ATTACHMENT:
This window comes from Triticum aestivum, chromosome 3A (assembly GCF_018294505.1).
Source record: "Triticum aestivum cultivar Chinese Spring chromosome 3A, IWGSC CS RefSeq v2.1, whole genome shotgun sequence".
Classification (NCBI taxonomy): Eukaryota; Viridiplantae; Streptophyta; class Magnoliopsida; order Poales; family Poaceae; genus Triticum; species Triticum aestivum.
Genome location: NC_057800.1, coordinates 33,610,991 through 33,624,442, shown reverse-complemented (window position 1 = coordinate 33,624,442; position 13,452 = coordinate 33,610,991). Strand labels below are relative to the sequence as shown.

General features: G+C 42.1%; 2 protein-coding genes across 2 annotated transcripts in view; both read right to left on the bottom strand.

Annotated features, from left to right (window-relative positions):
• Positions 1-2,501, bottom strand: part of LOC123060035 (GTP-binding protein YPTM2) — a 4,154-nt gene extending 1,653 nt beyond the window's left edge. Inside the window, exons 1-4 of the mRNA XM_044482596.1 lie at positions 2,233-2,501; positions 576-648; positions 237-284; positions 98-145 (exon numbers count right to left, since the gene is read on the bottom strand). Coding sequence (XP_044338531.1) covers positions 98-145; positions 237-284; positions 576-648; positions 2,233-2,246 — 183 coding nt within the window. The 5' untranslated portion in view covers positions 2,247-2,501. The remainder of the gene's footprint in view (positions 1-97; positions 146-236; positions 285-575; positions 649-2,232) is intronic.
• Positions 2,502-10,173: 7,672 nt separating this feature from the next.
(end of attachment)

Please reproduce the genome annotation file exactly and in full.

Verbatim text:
This window comes from Triticum aestivum, chromosome 3A (assembly GCF_018294505.1).
Source record: "Triticum aestivum cultivar Chinese Spring chromosome 3A, IWGSC CS RefSeq v2.1, whole genome shotgun sequence".
Classification (NCBI taxonomy): Eukaryota; Viridiplantae; Streptophyta; class Magnoliopsida; order Poales; family Poaceae; genus Triticum; species Triticum aestivum.
Genome location: NC_057800.1, coordinates 33,610,991 through 33,624,442, shown reverse-complemented (window position 1 = coordinate 33,624,442; position 13,452 = coordinate 33,610,991). Strand labels below are relative to the sequence as shown.

General features: G+C 42.1%; 2 protein-coding genes across 2 annotated transcripts in view; both read right to left on the bottom strand.

Annotated features, from left to right (window-relative positions):
• Positions 1-2,501, bottom strand: part of LOC123060035 (GTP-binding protein YPTM2) — a 4,154-nt gene extending 1,653 nt beyond the window's left edge. Inside the window, exons 1-4 of the mRNA XM_044482596.1 lie at positions 2,233-2,501; positions 576-648; positions 237-284; positions 98-145 (exon numbers count right to left, since the gene is read on the bottom strand). Coding sequence (XP_044338531.1) covers positions 98-145; positions 237-284; positions 576-648; positions 2,233-2,246 — 183 coding nt within the window. The 5' untranslated portion in view covers positions 2,247-2,501. The remainder of the gene's footprint in view (positions 1-97; positions 146-236; positions 285-575; positions 649-2,232) is intronic.
• Positions 2,502-10,173: 7,672 nt separating this feature from the next.